Crítica, Revista Hispanoamericana de Filosofía, Volume 26, number 76-77, abril/agosto 1994
Subjetividad y privacidad
Guillermo Hurtado
Instituto de Investigaciones Filosóficas
Universidad Nacional Autónoma de México

Abstract: The traditional doctrine of the privacy of the mental describes our mental lives as corridors without doors or windows. According to this view a mental state is private if:

(1) one and only one person has direct access to that mental state, and

(2) that person is the authority with respect to the content and character of such a mental state (i.e., has an incorregible and infallible knowledge of it).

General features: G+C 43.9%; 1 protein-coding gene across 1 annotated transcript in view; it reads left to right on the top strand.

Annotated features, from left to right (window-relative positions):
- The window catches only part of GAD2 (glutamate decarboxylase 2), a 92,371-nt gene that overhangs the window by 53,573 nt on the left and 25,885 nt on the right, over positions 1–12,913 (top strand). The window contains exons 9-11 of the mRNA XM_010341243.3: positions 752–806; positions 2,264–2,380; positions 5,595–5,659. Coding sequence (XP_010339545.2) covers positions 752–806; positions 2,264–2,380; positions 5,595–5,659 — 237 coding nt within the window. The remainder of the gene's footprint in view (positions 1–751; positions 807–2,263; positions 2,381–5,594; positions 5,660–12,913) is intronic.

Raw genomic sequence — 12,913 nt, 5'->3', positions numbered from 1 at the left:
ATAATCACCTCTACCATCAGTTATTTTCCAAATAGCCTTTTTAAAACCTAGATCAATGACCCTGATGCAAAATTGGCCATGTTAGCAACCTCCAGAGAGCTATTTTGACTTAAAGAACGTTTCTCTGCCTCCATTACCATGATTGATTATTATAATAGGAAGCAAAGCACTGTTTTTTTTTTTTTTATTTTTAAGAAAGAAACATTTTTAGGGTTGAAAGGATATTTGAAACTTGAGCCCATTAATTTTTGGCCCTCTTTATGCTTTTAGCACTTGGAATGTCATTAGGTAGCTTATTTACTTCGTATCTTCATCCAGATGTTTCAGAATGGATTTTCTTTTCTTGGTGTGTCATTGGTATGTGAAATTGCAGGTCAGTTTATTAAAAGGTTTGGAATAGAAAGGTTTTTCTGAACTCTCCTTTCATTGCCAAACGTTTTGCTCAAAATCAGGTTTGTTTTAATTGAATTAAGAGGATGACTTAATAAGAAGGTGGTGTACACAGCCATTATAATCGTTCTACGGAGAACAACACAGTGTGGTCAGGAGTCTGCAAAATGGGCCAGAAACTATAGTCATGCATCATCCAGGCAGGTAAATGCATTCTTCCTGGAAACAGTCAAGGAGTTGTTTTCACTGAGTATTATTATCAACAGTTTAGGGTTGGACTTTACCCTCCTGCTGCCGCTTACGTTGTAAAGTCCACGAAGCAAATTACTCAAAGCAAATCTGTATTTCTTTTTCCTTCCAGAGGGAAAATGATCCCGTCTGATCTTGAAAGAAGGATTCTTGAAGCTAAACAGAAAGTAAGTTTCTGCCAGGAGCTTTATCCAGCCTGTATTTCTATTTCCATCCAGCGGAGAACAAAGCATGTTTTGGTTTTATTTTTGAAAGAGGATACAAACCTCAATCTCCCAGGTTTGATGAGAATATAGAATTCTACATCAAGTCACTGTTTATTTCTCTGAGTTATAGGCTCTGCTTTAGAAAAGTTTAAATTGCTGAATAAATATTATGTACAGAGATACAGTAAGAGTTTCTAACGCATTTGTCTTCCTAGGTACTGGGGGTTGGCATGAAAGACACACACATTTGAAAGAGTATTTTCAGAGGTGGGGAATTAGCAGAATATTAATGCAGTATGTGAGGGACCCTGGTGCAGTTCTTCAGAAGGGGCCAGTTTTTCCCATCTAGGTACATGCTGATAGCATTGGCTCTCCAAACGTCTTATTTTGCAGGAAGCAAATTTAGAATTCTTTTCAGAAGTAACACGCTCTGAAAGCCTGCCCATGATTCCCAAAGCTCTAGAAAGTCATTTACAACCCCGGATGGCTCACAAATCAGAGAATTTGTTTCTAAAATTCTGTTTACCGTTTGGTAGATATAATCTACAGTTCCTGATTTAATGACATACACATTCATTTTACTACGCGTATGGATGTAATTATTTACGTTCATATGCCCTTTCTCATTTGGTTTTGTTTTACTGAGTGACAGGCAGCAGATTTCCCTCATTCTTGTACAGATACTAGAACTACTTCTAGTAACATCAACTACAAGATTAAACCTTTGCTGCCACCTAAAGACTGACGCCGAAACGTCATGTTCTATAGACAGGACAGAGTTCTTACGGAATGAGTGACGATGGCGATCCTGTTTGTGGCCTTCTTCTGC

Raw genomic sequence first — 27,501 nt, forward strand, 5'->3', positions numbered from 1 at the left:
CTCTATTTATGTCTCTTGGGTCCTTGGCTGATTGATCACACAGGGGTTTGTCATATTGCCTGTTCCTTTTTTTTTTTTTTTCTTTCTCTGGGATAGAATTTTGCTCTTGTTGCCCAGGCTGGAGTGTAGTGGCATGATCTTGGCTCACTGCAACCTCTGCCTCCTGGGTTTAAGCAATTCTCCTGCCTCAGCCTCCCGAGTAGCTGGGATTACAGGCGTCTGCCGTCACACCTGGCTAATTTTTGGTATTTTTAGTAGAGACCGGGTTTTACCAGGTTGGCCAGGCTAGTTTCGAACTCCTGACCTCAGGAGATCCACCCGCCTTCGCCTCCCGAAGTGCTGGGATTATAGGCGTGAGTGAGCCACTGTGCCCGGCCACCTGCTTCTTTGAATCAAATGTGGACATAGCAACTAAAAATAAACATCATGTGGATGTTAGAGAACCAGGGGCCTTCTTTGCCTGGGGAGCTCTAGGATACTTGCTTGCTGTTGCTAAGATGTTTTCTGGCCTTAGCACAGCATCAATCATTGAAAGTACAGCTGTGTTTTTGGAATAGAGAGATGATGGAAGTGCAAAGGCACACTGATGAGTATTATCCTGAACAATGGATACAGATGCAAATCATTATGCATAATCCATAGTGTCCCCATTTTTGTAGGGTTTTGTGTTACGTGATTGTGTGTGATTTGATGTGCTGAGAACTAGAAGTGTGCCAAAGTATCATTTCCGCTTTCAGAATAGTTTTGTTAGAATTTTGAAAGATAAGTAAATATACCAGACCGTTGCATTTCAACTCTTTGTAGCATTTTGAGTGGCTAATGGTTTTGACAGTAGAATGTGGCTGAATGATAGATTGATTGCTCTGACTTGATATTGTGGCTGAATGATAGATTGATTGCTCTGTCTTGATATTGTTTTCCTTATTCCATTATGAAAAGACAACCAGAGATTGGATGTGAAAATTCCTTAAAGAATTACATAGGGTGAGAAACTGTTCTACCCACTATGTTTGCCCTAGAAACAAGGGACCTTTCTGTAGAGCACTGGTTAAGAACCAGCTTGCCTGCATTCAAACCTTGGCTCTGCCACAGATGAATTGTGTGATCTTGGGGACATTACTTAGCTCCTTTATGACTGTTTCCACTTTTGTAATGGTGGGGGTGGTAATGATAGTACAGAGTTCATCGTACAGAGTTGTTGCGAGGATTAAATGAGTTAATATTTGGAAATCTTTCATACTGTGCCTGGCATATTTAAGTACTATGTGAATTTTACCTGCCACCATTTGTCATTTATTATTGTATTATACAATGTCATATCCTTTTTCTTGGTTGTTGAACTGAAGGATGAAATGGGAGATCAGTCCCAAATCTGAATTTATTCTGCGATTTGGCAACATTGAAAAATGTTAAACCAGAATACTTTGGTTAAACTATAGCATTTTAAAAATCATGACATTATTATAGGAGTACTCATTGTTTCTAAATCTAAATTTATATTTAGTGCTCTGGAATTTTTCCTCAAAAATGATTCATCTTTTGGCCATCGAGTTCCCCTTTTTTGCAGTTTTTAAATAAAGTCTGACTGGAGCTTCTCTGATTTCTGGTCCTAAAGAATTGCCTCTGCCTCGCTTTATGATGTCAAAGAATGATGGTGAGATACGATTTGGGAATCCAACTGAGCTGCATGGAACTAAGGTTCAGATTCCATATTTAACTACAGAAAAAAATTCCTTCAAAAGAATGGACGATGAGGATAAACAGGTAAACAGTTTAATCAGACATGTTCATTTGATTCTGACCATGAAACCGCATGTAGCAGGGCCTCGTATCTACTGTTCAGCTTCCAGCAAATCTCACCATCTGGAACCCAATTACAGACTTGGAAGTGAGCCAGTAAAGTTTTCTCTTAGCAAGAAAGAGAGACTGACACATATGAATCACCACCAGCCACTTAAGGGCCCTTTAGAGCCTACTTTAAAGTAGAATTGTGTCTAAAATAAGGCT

(2) has been rejected on the basis of externalist arguments concerning the nature of mental content. However, very few have put (1) into doubt. The purpose of this essay is to claim that (1) is not a necessary feature of our mental lives. Hence the traditional doctrine of the privacy of the mental must be rejected not only for being grounded on a false conception of mental content, but also for being grounded on a false conception of the nature of subjectivity. My argument is based on a Parfitian conception of persons and on a metaphysical distinction between persons and subjects of consciousness. I claim that if a momentary fusion of the streams of consciousness of two people is possible, the mental states that occur in that unified consciousness will be mental states of those two people —even if there is only one subject of consciousness involved. Hence, we can conclude that if two people can have the same mental state, they will also have the same direct access to that mental state. Finally, I suggest that the rejection of (1) —and hence of the view of mental life as a corridor— should be welcomed as liberating.

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